“Most low- and moderate-income families have some form of Internet connection, but many are under-connected, with mobile-only access and inconsistent connectivity.” 23% of American families whose income falls below the median level, and 33% below the poverty level, rely on mobile-only Internet access that’s not dependable. A fast desktop or laptop computer with a good broadband connection is just not financially feasible for many Americans, so they’re stuck with internet that’s too slow (52%), shared by too many family members (26%), cut off for lack of payment (20%), and/or reached the data limit in the last year (29%).
Despite admirable efforts (such as President Obama’s “ConnectHome” initiative) to provide more equitable access to broadband, discounted internet programs like these are still reaching very few people. Only 6% of eligible families are taking advantage of such resources. And the data gets even more disheartening when broken down by race and ethnicity. “Families headed by Hispanic immigrants are less connected than other low- and moderate-income families. One in ten (10%) immigrant Hispanic families have no Internet access at all, compared with 7% U.S.-born Hispanics, 5% of Whites, 1% of Blacks.”
Use of the World Wide Web, it seems, remains far from equitable. This means it is probably a stretch to assume that our society, on average, is over-exposed. And it is even more absurd to imagine the web as if it were some sort of equalizer. Let’s be crystal clear and say that again: the human race as a whole is not on its way to becoming a bunch of anti-social cyborgs. And the way we are implementing networked digital technologies is not helping to create an even playing field. Instead, it is reinforcing the disparate socio-economic lines along which opportunity, information-exposure and cultural alienation has been distributed for centuries.
I suspect that when most of us think about what it means to be under-connected, all of the news media, information, and data that we encounter on a daily basis comes immediately to mind. When studies like Rideout’s and Katz’s highlight the divide between the under-connected and the adequately-connected, we all acknowledge how it will inevitably lead to a widening skills gap—particularly when it comes to computer skills like writing code and using sophisticated business software. We also probably recognize the advantage that some students enjoy in more traditional academic subjects just because they have the tools to easily complete their homework without needing to visit a public library or a coffee shop with free Wi-Fi.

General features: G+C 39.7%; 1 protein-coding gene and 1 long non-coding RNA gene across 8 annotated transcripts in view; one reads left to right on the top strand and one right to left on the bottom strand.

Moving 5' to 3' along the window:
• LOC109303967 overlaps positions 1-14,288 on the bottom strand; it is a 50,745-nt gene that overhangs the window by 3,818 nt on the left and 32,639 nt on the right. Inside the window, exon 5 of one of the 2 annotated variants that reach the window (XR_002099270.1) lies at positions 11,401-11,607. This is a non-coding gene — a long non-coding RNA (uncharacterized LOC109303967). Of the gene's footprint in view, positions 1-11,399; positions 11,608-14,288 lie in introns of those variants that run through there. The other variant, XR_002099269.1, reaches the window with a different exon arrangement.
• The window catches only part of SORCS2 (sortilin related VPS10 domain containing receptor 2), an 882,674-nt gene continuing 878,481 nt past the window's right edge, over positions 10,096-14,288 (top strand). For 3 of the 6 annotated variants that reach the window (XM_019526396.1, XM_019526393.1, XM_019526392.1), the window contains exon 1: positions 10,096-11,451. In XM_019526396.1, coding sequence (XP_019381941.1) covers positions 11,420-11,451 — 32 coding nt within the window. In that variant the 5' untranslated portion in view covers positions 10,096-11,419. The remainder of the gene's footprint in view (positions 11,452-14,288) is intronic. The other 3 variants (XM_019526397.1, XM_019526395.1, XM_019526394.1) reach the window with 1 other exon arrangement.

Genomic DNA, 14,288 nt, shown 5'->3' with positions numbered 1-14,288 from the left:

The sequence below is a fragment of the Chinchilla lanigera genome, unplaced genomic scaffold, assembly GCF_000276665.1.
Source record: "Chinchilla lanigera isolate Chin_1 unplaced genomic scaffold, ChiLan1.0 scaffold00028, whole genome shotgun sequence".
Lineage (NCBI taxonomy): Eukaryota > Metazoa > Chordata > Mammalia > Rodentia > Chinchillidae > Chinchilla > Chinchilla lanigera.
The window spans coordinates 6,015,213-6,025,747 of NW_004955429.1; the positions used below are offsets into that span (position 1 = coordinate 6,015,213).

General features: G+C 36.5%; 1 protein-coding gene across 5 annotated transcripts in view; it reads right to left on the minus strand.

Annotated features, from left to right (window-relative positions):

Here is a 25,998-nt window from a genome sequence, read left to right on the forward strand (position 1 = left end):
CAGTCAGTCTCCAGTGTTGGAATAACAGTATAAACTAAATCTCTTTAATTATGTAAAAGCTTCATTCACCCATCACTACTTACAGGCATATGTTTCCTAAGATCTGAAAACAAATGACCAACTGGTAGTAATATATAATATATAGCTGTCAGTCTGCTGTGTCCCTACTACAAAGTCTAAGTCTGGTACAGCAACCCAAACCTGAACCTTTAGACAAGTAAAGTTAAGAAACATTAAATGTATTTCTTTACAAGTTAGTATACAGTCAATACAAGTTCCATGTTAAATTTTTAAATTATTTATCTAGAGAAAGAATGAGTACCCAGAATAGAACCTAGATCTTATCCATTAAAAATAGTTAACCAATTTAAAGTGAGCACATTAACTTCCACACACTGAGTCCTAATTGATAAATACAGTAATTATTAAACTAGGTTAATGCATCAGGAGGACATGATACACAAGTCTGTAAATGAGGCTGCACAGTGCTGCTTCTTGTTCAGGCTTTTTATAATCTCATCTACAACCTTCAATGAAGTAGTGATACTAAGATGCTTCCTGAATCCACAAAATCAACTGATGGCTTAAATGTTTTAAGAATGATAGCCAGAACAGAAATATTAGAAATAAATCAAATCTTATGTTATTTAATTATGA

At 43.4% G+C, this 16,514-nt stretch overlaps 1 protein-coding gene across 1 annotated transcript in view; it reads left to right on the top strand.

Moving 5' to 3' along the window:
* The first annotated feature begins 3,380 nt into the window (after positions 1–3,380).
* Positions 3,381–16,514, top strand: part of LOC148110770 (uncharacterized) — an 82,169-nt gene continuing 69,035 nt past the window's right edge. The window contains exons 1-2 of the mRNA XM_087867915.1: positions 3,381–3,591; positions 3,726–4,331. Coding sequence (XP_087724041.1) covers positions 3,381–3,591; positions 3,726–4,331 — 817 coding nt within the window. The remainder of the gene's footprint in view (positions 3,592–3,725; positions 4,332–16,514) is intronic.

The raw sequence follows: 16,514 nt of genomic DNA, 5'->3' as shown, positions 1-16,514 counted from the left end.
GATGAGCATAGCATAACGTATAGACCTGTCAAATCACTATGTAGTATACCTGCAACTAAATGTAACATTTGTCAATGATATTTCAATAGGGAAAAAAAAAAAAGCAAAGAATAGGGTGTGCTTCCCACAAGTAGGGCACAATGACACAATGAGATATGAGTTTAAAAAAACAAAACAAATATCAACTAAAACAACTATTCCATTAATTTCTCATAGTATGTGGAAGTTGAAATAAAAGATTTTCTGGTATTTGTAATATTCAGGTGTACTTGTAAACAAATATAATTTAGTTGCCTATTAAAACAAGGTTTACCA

But that’s not the whole issue. Parents of adequately-connected computer-savvy children should also consider just how much time their kids spend interacting with PC games like Minecraft and tablet games like Little Alchemy. Recognize that while your children are playing, they are also learning to be comfortable in a connected world. They’re developing the confidence to easily operate and experiment with digital tools. They are experientially applying higher order thinking skills within virtual environments. And therefore, they are also becoming acclimated to subtle social cues and nuanced behaviors that will ultimately make them easily identifiable as the privileged, the cultured, and the elite. They’re procuring habits-of-mind that will eventually draw the line between the insiders and the alienated.
At the end of the day, remember that child development and education are both always about how young people learn to make use of language, knowledge, and academic content within the context of lived experience. Although we often think of “context” as if it were some sort of abstract cultural or historical zeitgeist, the reality is much simpler. For humans, context is all about how we use a particular sets of tools to intellectually, emotionally, economically and materially fabricate our world. Lacking exposure to those tools is like being locked in closest for most of your childhood.
If we can’t figure out a way to equally distribute the context, then all the other well-meaning social, economic, and educational initiatives can’t succeed either.